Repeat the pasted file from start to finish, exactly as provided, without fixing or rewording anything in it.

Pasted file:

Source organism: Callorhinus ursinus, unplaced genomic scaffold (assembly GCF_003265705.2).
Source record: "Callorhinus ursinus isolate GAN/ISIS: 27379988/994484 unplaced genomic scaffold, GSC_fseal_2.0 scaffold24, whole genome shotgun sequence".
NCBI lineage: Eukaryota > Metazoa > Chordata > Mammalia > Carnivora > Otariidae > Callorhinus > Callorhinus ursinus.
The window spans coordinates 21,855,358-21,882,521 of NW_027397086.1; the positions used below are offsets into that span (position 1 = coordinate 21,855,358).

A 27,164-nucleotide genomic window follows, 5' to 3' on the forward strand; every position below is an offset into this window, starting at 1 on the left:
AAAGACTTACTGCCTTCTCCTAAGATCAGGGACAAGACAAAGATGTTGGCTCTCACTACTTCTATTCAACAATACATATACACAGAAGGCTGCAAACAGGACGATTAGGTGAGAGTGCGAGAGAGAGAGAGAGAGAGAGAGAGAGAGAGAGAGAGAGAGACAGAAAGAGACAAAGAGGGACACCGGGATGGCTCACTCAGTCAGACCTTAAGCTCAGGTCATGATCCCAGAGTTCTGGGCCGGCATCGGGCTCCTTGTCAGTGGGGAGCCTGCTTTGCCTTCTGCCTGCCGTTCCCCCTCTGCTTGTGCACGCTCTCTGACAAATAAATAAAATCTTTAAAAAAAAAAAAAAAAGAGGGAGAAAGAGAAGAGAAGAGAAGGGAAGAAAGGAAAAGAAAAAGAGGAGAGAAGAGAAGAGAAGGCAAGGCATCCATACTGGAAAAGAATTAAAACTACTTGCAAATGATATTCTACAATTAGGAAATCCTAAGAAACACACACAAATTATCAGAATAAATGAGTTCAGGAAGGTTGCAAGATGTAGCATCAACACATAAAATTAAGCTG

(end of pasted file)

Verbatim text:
Source organism: Callorhinus ursinus, unplaced genomic scaffold (assembly GCF_003265705.2).
Source record: "Callorhinus ursinus isolate GAN/ISIS: 27379988/994484 unplaced genomic scaffold, GSC_fseal_2.0 scaffold24, whole genome shotgun sequence".
NCBI lineage: Eukaryota > Metazoa > Chordata > Mammalia > Carnivora > Otariidae > Callorhinus > Callorhinus ursinus.
The window spans coordinates 21,855,358-21,882,521 of NW_027397086.1; the positions used below are offsets into that span (position 1 = coordinate 21,855,358).

A 27,164-nucleotide genomic window follows, 5' to 3' on the forward strand; every position below is an offset into this window, starting at 1 on the left:
AAAGACTTACTGCCTTCTCCTAAGATCAGGGACAAGACAAAGATGTTGGCTCTCACTACTTCTATTCAACAATACATATACACAGAAGGCTGCAAACAGGACGATTAGGTGAGAGTGCGAGAGAGAGAGAGAGAGAGAGAGAGAGAGAGAGAGAGAGAGACAGAAAGAGACAAAGAGGGACACCGGGATGGCTCACTCAGTCAGACCTTAAGCTCAGGTCATGATCCCAGAGTTCTGGGCCGGCATCGGGCTCCTTGTCAGTGGGGAGCCTGCTTTGCCTTCTGCCTGCCGTTCCCCCTCTGCTTGTGCACGCTCTCTGACAAATAAATAAAATCTTTAAAAAAAAAAAAAAAAGAGGGAGAAAGAGAAGAGAAGAGAAGGGAAGAAAGGAAAAGAAAAAGAGGAGAGAAGAGAAGAGAAGGCAAGGCATCCATACTGGAAAAGAATTAAAACTACTTGCAAATGATATTCTACAATTAGGAAATCCTAAGAAACACACACAAATTATCAGAATAAATGAGTTCAGGAAGGTTGCAAGATGTAGCATCAACACATAAAATTAAGCTG